Buck Hall, the main meeting room at Marconi Conference Center, which in the 1970’s had housed one of the Synanon communites.
I arrived yesterday at the Marconi Conference Center on Tomales Bay in Western Marin County, some beautiful miles west and north of the Golden Gate Bridge, for the 33rd annual Communal Studies Association Conference, a gathering of mostly academics who research and present papers in this field.
A group of academic folk who study communes (and get a little needlework done while listening) attend one of the many presentations at the conference. We were listening to Susan Love Brown talk about a Rastafarian intentional community that flourished in Jamaica in the 1940’s.
Tomorrow I speak as part of a panel about life on Northern California communes, along with Ramon Sender Barayon (first resident of Morningstar commune, resident of Wheeler Ranch commune, author of A Death in Zamora, my co-author on Being of the Sun, and pioneer of electronic music), Arthur Kopecky (former resident of and author of two books journaling his days at New Buffalo commune in New Mexico), and Delia Moon (founder/owner of Bodega Pastures commune, former resident of Star Mountain commune, and doctoral candidate in sociology, who will presenting her documentary about communal residents.)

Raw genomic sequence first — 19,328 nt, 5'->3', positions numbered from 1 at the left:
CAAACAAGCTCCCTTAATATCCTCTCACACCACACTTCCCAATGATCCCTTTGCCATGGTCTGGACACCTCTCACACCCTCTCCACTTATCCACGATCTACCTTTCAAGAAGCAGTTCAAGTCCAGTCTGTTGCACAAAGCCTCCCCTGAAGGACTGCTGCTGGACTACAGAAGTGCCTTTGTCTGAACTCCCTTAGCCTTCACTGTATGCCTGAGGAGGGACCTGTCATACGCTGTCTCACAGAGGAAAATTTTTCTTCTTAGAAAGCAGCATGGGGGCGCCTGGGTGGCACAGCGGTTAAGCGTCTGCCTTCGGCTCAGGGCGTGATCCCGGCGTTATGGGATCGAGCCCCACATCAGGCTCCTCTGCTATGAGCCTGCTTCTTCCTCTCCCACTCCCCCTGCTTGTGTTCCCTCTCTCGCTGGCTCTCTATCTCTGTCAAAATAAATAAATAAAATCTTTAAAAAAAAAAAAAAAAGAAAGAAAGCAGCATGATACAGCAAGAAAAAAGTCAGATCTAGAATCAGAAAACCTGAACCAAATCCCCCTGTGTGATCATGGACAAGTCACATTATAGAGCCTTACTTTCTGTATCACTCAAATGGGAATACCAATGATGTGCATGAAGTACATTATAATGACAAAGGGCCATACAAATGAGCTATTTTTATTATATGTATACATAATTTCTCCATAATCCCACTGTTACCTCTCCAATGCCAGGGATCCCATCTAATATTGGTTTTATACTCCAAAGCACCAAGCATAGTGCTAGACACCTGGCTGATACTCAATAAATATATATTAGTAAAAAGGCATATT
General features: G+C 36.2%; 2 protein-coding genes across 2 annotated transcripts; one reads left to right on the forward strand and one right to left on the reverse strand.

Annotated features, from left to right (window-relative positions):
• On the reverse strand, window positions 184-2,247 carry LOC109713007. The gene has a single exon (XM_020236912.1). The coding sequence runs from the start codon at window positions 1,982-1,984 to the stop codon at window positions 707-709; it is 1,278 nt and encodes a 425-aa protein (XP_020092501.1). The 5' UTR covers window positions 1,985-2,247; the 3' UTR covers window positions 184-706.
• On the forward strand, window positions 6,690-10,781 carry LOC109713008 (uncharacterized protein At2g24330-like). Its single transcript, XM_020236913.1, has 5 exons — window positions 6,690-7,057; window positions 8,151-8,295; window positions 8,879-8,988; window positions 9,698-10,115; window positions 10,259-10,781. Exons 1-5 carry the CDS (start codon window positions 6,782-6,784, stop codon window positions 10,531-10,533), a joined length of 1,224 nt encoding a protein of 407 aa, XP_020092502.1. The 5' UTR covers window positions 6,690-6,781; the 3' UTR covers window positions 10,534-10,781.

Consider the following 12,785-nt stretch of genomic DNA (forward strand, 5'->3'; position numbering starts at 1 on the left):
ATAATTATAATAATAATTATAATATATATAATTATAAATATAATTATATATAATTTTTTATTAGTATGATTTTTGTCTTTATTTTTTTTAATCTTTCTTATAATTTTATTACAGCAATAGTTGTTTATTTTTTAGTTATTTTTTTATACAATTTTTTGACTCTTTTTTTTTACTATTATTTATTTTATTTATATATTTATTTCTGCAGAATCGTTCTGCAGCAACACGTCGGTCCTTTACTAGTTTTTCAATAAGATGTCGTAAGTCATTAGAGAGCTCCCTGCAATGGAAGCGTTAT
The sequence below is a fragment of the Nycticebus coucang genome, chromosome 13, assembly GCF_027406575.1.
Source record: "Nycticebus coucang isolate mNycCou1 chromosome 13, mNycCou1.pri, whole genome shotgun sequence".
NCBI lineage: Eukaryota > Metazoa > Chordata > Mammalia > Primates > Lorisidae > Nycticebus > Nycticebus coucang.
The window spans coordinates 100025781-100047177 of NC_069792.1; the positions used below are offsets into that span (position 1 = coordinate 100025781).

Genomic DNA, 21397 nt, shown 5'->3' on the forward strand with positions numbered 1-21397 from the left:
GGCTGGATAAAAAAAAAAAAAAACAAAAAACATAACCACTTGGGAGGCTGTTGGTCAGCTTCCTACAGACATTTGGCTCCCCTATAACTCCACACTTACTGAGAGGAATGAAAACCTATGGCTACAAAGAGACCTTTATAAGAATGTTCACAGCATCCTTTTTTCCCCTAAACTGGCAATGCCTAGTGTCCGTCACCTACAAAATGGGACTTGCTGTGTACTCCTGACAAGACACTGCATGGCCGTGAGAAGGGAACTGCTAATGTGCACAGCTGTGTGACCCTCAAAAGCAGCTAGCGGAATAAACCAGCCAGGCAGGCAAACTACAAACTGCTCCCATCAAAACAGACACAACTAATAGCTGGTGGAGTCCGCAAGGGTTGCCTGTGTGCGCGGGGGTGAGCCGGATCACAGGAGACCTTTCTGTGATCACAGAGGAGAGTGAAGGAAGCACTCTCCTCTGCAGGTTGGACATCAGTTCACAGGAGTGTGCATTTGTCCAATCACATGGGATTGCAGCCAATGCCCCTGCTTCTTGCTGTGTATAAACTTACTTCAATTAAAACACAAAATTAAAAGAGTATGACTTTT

Ramon Sender Barayon (right) and his wife Judith Levy Sender (second from right) at lunch at the conference, along with Ruth Lambach (second from left) and Julius Rubin (left).
I guess I should qualify myself, too. I lived at Wheeler Ranch commune, founded Star Mountain commune with the advance from my first published book, lived at Packer Corners Farm commune in Vermont and participated in creating its communal book, Home Comfort, and wrote/illustrated/designed Living on the Earth, the most famous insider’s account of commune life of its time, which is still used as a textbook in college courses on the history and culture of twentieth century utopian communes. Yes, indeed. I belong here, too.
Megan Mulet presenting her paper on the gift economy at Burning Man.
One of the highlights of today’s presentations was by Megan Mulet, a sociologist from UCLA, who has been attending Burning Man the last seven years, and, in the past three, gifted her time as a census taker (her Burner nickname is “The Countess”). She spoke about the benefits of living in a gift-giving economy for those of us living in what she dubbed the “default world,” (she says that’s a Burning Man term), which is more involved in Market Pricing, Equal Exchanges, and/or Priority Status, than in Communal Sharing.
I loved presenting my show! I told stories about my communal life and how Living on the Earth came into being, plus sang songs from all three of my CDs.